Zone 4 has no license quotas, and residents can also purchase licenses for that zone through the last day of each of the four spring hunting seasons. Tentative dates for those seasons are: youth season (Iowa residents only) -- April 7-9; first (adult) season -- April 10-13; second season (residents only) -- April 14-18; third season -- April 19-25; fourth season: April 26-May 14.
For exact dates, and detailed information about Iowa's spring turkey hunting seasons, pick up an IDNR spring turkey hunting brochure at a local hunting supply outlet, or visit www.iowadnr.com.
According to Gosselink, Iowa's very first youth turkey hunting season -- held last year on the weekend before the normal turkey hunting season opener -- saw 1,200 young hunters out hunting under grownups' supervision. "It's a great opportunity for an adult to take a young person turkey hunting without the adult being preoccupied with hunting himself," he stated. "This year we've removed the lower age limit, so any young hunter under the age of 15 and in the company of a licensed, unarmed adult can hunt during the youth season."
Plenty of turkeys are available to tantalize both youth and adult hunters during this year's seasons. A survey of regional wildlife biologists around the state indicates confidence that this year's turkey numbers will be similar to last year's in most areas.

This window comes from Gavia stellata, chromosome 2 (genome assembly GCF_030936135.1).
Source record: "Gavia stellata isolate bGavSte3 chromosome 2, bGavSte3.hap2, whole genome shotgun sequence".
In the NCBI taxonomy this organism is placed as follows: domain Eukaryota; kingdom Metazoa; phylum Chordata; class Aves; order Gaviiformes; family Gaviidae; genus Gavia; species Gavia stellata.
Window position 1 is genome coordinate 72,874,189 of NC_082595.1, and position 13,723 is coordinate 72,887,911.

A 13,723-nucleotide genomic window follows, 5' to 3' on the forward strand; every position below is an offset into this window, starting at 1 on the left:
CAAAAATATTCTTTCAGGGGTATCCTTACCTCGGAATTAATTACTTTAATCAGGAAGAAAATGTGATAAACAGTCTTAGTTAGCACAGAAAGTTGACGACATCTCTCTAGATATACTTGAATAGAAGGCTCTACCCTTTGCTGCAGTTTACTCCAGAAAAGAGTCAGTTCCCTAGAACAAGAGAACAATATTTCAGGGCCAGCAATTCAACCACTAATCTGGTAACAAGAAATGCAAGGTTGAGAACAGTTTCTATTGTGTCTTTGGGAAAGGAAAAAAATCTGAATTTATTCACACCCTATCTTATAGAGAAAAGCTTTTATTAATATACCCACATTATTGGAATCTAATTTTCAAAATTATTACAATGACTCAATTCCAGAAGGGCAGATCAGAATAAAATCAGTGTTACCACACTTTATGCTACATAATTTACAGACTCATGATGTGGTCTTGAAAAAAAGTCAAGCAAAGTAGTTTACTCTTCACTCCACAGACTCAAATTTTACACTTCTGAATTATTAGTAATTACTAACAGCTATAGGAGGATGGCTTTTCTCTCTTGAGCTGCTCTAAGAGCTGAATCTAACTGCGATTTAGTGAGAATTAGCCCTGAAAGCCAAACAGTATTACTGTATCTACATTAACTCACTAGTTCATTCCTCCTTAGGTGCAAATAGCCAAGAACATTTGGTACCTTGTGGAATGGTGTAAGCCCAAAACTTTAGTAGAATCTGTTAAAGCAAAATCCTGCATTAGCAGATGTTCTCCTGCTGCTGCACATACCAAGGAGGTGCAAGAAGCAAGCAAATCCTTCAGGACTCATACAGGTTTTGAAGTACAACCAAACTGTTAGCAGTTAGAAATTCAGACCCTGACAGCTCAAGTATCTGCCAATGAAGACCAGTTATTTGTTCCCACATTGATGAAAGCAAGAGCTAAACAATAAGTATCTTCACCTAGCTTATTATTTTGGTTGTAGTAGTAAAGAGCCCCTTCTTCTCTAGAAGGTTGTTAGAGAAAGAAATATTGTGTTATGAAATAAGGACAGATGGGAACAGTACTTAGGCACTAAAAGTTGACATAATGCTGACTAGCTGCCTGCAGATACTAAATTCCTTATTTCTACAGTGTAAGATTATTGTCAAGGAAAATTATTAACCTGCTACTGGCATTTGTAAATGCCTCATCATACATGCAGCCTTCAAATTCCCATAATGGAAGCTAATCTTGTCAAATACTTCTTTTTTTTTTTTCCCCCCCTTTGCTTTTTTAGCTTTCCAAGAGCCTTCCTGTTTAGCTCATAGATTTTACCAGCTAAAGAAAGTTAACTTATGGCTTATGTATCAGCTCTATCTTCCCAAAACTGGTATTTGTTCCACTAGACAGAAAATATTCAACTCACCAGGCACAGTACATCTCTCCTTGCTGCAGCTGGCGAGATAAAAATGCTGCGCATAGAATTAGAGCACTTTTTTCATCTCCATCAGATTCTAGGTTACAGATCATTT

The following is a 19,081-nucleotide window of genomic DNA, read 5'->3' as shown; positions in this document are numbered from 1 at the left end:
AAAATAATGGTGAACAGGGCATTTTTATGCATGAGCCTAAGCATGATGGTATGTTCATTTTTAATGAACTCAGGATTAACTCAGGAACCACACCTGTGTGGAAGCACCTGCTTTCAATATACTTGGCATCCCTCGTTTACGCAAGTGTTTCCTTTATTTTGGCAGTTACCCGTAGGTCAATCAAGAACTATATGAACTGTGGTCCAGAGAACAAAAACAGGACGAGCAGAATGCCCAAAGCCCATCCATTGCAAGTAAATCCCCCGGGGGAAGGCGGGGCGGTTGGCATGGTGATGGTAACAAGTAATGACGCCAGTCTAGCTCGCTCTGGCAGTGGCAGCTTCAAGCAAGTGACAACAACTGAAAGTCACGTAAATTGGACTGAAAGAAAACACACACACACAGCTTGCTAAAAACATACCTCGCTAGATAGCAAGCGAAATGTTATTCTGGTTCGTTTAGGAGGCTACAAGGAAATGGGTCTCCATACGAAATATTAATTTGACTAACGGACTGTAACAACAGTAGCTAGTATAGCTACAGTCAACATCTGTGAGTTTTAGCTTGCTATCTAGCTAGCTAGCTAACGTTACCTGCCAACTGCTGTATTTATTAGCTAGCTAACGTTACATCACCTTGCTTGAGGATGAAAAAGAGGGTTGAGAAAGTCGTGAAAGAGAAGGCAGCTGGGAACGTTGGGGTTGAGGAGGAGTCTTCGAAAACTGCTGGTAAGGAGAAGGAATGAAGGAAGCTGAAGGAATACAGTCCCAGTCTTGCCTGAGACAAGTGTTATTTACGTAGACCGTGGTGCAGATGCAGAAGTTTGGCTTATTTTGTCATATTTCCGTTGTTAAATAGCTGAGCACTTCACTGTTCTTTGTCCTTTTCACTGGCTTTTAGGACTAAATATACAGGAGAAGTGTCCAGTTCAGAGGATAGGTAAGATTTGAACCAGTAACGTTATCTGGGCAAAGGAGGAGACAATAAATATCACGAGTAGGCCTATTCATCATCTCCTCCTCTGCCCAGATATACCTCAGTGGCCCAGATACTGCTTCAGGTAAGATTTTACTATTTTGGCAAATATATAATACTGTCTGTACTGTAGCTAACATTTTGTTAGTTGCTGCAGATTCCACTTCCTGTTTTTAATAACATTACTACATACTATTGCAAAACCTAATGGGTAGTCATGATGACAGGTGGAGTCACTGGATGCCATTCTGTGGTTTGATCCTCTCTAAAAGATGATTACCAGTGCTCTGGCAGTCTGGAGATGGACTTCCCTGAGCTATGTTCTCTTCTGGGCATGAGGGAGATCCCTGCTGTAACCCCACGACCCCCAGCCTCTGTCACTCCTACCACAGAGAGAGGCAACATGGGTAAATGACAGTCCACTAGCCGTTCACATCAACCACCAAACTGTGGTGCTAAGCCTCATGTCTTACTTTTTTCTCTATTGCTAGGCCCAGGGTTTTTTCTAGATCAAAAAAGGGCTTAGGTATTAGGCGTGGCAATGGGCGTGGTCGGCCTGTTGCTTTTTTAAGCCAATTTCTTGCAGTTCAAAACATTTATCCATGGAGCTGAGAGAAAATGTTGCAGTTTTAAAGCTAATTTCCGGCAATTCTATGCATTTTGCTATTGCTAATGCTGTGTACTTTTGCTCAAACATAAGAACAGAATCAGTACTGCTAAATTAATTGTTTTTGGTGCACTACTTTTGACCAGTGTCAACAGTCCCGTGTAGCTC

Since most springtime hunters target mature toms and pass up yearling jakes, a look back at nesting conditions during spring can serves as a useful starting point from which to project hunter success in the spring of 2006. "We had cold, wet weather in some parts of the state that reduced our brood counts in 2004," observed Gosselink. "Cold, wet weather isn't so bad when hens are on the nests, because the hens protect the eggs, but once they hatch, there's a couple weeks when young turkeys are really susceptible to cold, wet conditions. They don't have the feathers or body mass to stay dry and warm if there's a lot of cold, rainy weather.
"Plus, that sort of weather inhibits insect production. Young turkeys need the high-protein diet they get from eating insects to get through that critical early stage of development. So cold, wet weather in early-to-mid May is hard on turkey production in several ways."
Once fledged and able to fly, a young turkey in Iowa will generally find that life is good. High-energy grains like corn and soybeans are excellent winter food for turkeys, and in the spring and summer, growing crops provide an insect smorgasbord for both adults and juveniles.
"Sometimes we get complaints from farmers that turkeys are damaging their soybeans in the summer," said Gosselink. "It looks pretty bad to see a big flock of turkeys working down the rows, pecking at the beans -- but when we've checked it out, we found that the turkeys are generally feeding on insects on the beans. They were actually helping the farmer."